Friday, October 04, 2019

Hemp cultivation is increasing, but who's buying?

Hemp cultivation has grown rapidly in the U.S. since the 2018 Farm Bill made it legal at the federal level, with 13 states launching hemp programs this year to join the 21 that already had such programs before the Farm Bill's passage. This year there are more than 511,000 acres in 34 states licensed for hemp cultivation, according to a survey of state agriculture departments by advocacy group Vote Hemp. That's an increase of more than 455 percent over last year. But as growers rush to plant the popular crop, "many newcomers have no idea who will buy their crop or even who will prepare it for sale," April Simpson and Sophie Quinton report for Stateline.

Matt Cyrus, a hemp farmer and president of the Deschutes County Farm Bureau in Oregon, told Stateline: "It’s a high-risk crop — it’s hard to find markets . . . It’s not like corn, or wheat or other commodities, where you just go down to the local grain elevator." Some growers and others in the industry are trying to set up marketplaces and co-operatives that can help connect growers and buyers, Simpson and Quinton report.

Hemp growers are seeing bigger profits right now than they might reap from corn or other crops, but the hemp boom will likely flood the market and result in lower prices, according to Ian Laird of industry data provider Hemp Benchmarks, Simpson and Quinton report.

Adding to newcomers' woes, it turns out that hemp is harder to grow than many had realized, especially since, as a new crop, there's little established wisdom on how and when to best plant it, fertilize it, and keep it free of diseases. But it's critical for farmers to figure it out quickly in order to ensure the plant's THC content stays under 0.3%, especially in states where marijuana cultivation remains illegal, Simpson and Quinton report. THC, or tetrahydrocannabinol, is the pyschoactive chemical that distinguishes marijuana from hemp; the two plants are otherwise indistinguishable.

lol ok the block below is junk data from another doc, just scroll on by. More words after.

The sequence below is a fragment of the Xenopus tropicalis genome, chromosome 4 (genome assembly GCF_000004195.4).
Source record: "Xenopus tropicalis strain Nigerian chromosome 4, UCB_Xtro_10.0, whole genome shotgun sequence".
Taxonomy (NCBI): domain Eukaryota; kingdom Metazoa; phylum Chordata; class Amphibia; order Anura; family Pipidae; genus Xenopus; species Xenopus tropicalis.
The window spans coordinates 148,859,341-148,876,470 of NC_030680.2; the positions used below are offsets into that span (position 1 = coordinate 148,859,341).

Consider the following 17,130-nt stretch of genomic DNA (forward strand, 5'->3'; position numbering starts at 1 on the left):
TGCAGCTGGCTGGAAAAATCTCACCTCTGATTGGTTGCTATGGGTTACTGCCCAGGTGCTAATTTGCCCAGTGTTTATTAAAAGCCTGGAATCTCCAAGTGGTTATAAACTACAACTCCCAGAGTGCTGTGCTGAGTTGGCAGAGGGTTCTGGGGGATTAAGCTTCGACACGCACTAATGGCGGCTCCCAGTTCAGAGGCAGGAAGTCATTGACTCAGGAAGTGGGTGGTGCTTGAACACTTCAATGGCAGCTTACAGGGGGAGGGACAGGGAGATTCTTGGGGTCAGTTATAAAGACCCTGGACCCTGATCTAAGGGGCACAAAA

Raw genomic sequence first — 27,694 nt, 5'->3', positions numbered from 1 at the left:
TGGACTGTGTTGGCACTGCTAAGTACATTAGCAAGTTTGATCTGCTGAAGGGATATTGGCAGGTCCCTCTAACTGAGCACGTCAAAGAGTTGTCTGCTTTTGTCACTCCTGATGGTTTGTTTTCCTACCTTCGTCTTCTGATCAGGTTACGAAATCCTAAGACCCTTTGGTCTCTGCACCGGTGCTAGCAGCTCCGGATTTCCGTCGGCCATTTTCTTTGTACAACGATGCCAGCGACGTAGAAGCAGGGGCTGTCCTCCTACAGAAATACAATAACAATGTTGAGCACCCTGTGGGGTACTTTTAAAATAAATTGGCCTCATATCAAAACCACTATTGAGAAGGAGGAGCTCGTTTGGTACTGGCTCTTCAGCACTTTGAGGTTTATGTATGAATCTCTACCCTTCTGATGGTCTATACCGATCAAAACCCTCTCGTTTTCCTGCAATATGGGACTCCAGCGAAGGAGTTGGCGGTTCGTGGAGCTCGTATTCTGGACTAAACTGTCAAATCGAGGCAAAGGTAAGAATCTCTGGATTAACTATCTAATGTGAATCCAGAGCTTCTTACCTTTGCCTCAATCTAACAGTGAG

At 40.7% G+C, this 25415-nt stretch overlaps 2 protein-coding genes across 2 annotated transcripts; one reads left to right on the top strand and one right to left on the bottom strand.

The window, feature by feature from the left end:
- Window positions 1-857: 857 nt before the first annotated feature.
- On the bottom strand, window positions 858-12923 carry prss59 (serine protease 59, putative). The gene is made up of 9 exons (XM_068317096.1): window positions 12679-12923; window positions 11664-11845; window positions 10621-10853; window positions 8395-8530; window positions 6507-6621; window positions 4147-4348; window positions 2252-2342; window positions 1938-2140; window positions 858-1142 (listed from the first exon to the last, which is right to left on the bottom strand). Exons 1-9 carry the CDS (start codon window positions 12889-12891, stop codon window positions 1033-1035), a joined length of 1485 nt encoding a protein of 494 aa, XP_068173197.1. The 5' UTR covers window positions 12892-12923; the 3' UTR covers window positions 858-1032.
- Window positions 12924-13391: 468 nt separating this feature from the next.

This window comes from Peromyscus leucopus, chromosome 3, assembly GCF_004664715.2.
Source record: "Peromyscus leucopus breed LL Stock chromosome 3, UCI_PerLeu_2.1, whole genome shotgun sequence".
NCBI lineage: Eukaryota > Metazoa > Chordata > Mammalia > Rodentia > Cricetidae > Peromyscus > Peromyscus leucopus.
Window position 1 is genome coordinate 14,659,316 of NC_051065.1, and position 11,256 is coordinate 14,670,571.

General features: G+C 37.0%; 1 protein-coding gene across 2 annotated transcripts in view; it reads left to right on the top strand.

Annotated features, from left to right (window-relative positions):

There's a lot of confusion over how to regulate THC content, to ensure that hemp farmers aren't secretly growing marijuana. "USDA is under pressure to overwrite a patchwork of state regulations on measuring THC by setting a national testing standard. The department has yet to produce federal guidelines that will shape how the new commodity is grown and sold, though USDA has said it plans to do so ahead of the 2020 growing season. A proposed rule is still pending at the Office of Management and Budget," Liz Crampton reports for Politico's Morning Agriculture.

Hemp is more expensive to grow than many realize, too, and harder to finance. "Getting a hemp farm started can cost tens of thousands of dollars, and harvesting isn’t cheap. Hemp farmers can start seeds in a greenhouse, lay down a sheet of plastic mulch, and plant the seeds and harvest the crop by hand. Growers are scrambling to find field workers amid a broader farm labor shortage," Simpson and Quinton report. "Meanwhile, banks are still leery of lending to customers who are growing a form of cannabis — which at certain levels of THC is still illegal under federal law — and entering a brand-new, risky market."

1 comment:

Bill Harshaw said...

Have FSA and NASS caught up with the hemp boom?